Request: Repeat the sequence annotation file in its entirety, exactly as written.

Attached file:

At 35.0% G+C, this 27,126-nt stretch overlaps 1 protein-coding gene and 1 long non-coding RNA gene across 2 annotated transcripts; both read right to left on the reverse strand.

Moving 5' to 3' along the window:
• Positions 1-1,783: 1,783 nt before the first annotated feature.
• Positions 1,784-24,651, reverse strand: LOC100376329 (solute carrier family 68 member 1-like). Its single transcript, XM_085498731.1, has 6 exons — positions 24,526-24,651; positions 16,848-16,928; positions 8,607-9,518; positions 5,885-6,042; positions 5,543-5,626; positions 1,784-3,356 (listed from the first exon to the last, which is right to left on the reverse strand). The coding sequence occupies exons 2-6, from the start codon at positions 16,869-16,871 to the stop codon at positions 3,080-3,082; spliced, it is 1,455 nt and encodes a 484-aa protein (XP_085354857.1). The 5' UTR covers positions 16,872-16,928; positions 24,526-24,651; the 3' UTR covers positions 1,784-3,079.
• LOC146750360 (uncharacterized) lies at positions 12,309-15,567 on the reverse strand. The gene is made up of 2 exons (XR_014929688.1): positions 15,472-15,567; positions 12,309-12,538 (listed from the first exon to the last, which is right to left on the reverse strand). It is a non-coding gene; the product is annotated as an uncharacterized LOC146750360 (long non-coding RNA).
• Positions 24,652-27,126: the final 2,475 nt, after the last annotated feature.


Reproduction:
At 35.0% G+C, this 27,126-nt stretch overlaps 1 protein-coding gene and 1 long non-coding RNA gene across 2 annotated transcripts; both read right to left on the reverse strand.

Moving 5' to 3' along the window:
• Positions 1-1,783: 1,783 nt before the first annotated feature.
• Positions 1,784-24,651, reverse strand: LOC100376329 (solute carrier family 68 member 1-like). Its single transcript, XM_085498731.1, has 6 exons — positions 24,526-24,651; positions 16,848-16,928; positions 8,607-9,518; positions 5,885-6,042; positions 5,543-5,626; positions 1,784-3,356 (listed from the first exon to the last, which is right to left on the reverse strand). The coding sequence occupies exons 2-6, from the start codon at positions 16,869-16,871 to the stop codon at positions 3,080-3,082; spliced, it is 1,455 nt and encodes a 484-aa protein (XP_085354857.1). The 5' UTR covers positions 16,872-16,928; positions 24,526-24,651; the 3' UTR covers positions 1,784-3,079.
• LOC146750360 (uncharacterized) lies at positions 12,309-15,567 on the reverse strand. The gene is made up of 2 exons (XR_014929688.1): positions 15,472-15,567; positions 12,309-12,538 (listed from the first exon to the last, which is right to left on the reverse strand). It is a non-coding gene; the product is annotated as an uncharacterized LOC146750360 (long non-coding RNA).
• Positions 24,652-27,126: the final 2,475 nt, after the last annotated feature.